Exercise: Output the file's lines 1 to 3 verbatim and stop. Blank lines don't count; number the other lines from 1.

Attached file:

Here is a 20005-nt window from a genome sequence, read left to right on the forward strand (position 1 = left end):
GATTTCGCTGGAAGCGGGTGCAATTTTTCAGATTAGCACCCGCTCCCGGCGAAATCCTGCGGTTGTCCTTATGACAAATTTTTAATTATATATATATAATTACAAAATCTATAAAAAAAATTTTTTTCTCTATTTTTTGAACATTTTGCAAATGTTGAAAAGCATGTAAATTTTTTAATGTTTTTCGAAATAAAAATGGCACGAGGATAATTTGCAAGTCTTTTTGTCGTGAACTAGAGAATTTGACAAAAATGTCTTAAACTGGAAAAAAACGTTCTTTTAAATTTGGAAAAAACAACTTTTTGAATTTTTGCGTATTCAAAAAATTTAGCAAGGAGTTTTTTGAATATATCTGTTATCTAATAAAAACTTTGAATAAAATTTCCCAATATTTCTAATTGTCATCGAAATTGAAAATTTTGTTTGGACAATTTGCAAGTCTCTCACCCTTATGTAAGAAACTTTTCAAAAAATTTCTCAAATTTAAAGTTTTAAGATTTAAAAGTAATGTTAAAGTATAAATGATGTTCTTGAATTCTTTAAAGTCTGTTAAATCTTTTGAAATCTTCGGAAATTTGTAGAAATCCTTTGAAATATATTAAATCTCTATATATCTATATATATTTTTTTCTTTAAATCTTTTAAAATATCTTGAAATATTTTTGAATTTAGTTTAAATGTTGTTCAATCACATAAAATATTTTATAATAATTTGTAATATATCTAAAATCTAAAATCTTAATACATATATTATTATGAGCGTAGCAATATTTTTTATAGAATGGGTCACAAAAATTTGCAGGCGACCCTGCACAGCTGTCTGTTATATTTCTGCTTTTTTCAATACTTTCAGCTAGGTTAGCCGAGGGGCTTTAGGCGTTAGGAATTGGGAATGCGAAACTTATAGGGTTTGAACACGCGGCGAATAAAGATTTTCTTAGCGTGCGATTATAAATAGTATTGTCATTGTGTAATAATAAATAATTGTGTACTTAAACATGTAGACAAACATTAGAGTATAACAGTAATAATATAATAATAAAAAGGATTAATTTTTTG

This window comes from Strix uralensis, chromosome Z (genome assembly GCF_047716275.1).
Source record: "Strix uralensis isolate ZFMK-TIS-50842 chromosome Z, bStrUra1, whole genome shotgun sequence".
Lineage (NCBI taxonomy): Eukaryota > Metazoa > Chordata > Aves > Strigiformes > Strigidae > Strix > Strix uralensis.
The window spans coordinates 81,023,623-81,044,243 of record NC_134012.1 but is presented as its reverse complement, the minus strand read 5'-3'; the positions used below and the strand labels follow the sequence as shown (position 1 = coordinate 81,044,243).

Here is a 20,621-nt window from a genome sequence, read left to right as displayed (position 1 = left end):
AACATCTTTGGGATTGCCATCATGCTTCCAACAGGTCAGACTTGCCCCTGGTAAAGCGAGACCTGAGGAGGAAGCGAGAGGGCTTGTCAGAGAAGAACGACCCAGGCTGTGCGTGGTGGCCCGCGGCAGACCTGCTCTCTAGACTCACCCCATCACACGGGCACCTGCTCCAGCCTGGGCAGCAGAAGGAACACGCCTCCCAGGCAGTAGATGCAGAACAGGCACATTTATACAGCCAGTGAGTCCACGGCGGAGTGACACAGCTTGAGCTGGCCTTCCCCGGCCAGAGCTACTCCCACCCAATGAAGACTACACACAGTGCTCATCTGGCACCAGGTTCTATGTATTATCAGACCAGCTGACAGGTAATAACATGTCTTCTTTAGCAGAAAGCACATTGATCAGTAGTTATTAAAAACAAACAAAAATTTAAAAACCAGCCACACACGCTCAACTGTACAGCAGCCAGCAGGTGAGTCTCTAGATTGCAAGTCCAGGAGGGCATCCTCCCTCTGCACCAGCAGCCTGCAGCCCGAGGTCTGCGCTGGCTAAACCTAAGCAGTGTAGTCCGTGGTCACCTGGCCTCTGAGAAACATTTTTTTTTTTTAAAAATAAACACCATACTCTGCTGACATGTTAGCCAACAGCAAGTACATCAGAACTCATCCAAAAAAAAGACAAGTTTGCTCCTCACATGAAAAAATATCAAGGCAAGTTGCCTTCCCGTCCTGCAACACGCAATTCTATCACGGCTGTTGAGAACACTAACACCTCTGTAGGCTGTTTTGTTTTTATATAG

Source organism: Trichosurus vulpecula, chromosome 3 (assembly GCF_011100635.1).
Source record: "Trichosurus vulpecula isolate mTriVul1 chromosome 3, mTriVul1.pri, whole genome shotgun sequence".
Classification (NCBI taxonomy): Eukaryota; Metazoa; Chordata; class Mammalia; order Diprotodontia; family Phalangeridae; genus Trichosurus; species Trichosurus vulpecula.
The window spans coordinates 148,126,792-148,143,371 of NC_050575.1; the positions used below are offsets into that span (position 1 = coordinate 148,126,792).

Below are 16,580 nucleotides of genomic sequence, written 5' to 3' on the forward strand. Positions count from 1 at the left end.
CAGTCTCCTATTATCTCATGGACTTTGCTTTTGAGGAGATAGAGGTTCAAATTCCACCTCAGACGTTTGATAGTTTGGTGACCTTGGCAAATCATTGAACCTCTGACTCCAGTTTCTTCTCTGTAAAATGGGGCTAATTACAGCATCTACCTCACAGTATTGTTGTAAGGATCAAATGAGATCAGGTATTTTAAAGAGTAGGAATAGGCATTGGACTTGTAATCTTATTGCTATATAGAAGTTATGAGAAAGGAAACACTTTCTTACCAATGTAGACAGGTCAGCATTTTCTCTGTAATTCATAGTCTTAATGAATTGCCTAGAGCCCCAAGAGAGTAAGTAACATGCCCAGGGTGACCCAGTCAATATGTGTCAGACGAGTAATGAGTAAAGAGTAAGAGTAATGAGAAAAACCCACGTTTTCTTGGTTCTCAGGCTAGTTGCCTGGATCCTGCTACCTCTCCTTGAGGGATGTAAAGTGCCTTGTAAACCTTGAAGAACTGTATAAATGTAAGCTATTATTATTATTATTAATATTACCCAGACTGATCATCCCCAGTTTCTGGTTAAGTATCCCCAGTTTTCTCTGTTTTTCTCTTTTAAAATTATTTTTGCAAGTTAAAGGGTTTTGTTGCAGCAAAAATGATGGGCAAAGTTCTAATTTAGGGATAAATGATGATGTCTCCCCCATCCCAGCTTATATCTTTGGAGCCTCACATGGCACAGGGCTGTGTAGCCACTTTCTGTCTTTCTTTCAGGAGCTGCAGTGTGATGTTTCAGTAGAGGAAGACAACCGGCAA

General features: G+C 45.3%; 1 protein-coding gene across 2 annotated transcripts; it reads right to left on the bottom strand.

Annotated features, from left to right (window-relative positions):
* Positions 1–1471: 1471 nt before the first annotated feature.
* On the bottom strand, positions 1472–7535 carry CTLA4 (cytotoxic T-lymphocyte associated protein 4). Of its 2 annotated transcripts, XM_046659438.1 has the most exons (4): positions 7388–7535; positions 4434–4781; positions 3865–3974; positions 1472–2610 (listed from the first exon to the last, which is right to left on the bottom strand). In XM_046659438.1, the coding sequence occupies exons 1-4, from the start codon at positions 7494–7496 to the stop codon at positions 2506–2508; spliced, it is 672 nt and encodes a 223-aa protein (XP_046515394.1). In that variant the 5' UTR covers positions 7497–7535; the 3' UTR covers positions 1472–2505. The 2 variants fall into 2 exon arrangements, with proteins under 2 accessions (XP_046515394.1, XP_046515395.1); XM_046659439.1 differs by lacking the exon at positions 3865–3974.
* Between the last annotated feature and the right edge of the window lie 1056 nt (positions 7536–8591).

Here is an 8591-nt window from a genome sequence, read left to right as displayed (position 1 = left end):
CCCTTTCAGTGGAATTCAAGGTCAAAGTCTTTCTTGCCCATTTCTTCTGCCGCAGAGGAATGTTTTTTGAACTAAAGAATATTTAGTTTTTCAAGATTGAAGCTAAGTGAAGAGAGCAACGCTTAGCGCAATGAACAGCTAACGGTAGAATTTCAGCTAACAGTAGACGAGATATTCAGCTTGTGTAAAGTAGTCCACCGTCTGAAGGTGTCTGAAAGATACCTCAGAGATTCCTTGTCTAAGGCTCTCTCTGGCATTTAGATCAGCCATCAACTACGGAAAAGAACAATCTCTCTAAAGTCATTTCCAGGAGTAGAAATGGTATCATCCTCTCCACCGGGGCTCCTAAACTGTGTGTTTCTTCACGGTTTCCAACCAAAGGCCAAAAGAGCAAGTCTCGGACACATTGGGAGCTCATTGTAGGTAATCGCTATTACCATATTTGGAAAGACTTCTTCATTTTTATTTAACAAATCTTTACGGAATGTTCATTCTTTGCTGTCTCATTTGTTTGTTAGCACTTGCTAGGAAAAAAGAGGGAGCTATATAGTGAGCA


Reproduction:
Here is a 20005-nt window from a genome sequence, read left to right on the forward strand (position 1 = left end):
GATTTCGCTGGAAGCGGGTGCAATTTTTCAGATTAGCACCCGCTCCCGGCGAAATCCTGCGGTTGTCCTTATGACAAATTTTTAATTATATATATATAATTACAAAATCTATAAAAAAAATTTTTTTCTCTATTTTTTGAACATTTTGCAAATGTTGAAAAGCATGTAAATTTTTTAATGTTTTTCGAAATAAAAATGGCACGAGGATAATTTGCAAGTCTTTTTGTCGTGAACTAGAGAATTTGACAAAAATGTCTTAAACTGGAAAAAAACGTTCTTTTAAATTTGGAAAAAACAACTTTTTGAATTTTTGCGTATTCAAAAAATTTAGCAAGGAGTTTTTTGAATATATCTGTTATCTAATAAAAACTTTGAATAAAATTTCCCAATATTTCTAATTGTCATCGAAATTGAAAATTTTGTTTGGACAATTTGCAAGTCTCTCACCCTTATGTAAGAAACTTTTCAAAAAATTTCTCAAATTTAAAGTTTTAAGATTTAAAAGTAATGTTAAAGTATAAATGATGTTCTTGAATTCTTTAAAGTCTGTTAAATCTTTTGAAATCTTCGGAAATTTGTAGAAATCCTTTGAAATATATTAAATCTCTATATATCTATATATATTTTTTTCTTTAAATCTTTTAAAATATCTTGAAATATTTTTGAATTTAGTTTAAATGTTGTTCAATCACATAAAATATTTTATAATAATTTGTAATATATCTAAAATCTAAAATCTTAATACATATATTATTATGAGCGTAGCAATATTTTTTATAGAATGGGTCACAAAAATTTGCAGGCGACCCTGCACAGCTGTCTGTTATATTTCTGCTTTTTTCAATACTTTCAGCTAGGTTAGCCGAGGGGCTTTAGGCGTTAGGAATTGGGAATGCGAAACTTATAGGGTTTGAACACGCGGCGAATAAAGATTTTCTTAGCGTGCGATTATAAATAGTATTGTCATTGTGTAATAATAAATAATTGTGTACTTAAACATGTAGACAAACATTAGAGTATAACAGTAATAATATAATAATAAAAAGGATTAATTTTTTG

This window comes from Strix uralensis, chromosome Z (genome assembly GCF_047716275.1).